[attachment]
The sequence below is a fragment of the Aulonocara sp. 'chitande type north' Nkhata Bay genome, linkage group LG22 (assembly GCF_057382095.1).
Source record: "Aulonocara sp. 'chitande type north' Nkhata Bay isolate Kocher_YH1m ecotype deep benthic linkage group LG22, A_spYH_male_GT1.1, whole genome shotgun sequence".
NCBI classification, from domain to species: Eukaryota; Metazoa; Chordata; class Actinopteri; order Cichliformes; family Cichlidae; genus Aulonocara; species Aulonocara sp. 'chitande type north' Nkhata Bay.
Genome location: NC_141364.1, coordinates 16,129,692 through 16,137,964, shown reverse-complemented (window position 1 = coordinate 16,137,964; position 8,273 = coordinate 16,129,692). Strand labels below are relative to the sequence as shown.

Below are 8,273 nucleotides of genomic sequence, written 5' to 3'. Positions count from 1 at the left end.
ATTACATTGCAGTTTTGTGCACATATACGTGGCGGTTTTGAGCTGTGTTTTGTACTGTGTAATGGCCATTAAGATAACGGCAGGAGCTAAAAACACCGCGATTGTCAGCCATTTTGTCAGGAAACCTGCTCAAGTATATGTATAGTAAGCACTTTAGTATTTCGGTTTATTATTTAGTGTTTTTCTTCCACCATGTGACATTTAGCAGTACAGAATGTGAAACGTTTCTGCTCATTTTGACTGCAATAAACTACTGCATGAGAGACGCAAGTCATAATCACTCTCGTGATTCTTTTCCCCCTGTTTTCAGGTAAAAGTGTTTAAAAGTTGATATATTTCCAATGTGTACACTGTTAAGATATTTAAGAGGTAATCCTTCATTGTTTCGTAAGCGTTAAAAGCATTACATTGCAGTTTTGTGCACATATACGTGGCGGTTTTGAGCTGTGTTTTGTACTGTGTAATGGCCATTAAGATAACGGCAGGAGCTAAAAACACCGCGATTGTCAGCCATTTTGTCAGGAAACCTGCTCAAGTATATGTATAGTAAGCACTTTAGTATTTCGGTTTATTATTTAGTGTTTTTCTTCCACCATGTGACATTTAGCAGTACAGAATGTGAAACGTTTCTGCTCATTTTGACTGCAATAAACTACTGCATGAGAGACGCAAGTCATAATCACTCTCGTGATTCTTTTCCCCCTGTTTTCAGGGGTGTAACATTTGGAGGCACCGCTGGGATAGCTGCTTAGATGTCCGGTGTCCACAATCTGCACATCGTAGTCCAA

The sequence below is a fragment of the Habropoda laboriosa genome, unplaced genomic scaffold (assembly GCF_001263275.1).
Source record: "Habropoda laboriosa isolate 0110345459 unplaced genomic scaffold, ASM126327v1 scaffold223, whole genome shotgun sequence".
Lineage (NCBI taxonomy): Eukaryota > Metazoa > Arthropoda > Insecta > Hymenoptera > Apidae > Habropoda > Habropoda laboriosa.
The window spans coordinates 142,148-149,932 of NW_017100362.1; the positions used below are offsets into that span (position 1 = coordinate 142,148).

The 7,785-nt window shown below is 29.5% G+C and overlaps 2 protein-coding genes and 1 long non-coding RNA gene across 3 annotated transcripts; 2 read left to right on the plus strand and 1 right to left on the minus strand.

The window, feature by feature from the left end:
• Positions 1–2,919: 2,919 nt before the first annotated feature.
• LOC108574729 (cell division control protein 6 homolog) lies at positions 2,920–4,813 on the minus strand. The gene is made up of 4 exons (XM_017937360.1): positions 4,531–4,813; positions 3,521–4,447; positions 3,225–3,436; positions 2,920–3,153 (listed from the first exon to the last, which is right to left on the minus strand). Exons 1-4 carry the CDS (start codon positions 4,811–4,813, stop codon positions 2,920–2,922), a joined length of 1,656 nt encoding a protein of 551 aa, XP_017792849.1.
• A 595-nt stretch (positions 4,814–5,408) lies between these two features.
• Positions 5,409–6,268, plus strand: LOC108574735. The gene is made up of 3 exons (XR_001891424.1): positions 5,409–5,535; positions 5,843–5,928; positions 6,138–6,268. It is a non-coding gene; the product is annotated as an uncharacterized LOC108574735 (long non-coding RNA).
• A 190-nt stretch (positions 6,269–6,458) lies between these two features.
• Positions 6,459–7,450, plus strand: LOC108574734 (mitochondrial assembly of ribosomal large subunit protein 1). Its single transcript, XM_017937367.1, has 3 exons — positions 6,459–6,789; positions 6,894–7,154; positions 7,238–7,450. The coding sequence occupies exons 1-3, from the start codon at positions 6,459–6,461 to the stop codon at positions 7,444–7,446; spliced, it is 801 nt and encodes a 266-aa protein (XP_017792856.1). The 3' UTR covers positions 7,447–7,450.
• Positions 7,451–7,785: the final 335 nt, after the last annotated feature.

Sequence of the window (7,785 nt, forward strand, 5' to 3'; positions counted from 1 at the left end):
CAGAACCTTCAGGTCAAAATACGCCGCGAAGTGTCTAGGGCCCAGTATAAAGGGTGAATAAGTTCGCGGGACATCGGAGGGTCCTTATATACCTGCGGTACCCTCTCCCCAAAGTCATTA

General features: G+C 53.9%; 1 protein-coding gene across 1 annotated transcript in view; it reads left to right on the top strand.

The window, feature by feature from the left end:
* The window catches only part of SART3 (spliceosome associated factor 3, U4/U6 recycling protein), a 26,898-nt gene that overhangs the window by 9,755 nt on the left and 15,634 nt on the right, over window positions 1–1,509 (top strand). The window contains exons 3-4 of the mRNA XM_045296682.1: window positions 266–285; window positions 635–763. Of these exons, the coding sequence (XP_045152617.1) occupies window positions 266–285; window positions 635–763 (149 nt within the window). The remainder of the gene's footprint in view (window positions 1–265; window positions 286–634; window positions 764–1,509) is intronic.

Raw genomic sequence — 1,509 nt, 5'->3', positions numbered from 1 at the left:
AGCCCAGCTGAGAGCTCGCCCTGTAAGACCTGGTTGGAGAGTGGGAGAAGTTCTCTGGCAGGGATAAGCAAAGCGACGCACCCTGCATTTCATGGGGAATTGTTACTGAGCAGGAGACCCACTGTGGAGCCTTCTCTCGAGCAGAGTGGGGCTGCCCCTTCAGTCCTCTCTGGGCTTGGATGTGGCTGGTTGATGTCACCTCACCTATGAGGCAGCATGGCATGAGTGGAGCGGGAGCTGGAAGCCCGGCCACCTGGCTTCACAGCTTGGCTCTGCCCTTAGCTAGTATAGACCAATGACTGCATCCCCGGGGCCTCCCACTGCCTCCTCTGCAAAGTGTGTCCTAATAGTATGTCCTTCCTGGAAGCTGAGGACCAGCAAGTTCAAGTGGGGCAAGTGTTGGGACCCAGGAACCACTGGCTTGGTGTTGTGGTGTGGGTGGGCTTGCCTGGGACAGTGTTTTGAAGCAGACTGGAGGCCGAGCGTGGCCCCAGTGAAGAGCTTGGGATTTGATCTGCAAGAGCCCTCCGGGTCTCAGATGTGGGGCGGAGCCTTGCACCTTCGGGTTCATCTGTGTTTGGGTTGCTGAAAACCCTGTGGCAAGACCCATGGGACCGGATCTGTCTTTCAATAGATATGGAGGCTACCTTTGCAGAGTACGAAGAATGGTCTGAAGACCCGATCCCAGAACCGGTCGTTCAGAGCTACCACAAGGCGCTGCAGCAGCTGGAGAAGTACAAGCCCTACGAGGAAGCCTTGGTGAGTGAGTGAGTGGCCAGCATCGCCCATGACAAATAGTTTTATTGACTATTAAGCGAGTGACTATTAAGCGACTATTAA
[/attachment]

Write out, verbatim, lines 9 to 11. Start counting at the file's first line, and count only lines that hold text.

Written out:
Lineage (NCBI taxonomy): Eukaryota > Metazoa > Arthropoda > Insecta > Hymenoptera > Apidae > Habropoda > Habropoda laboriosa.
The window spans coordinates 142,148-149,932 of NW_017100362.1; the positions used below are offsets into that span (position 1 = coordinate 142,148).

The 7,785-nt window shown below is 29.5% G+C and overlaps 2 protein-coding genes and 1 long non-coding RNA gene across 3 annotated transcripts; 2 read left to right on the plus strand and 1 right to left on the minus strand.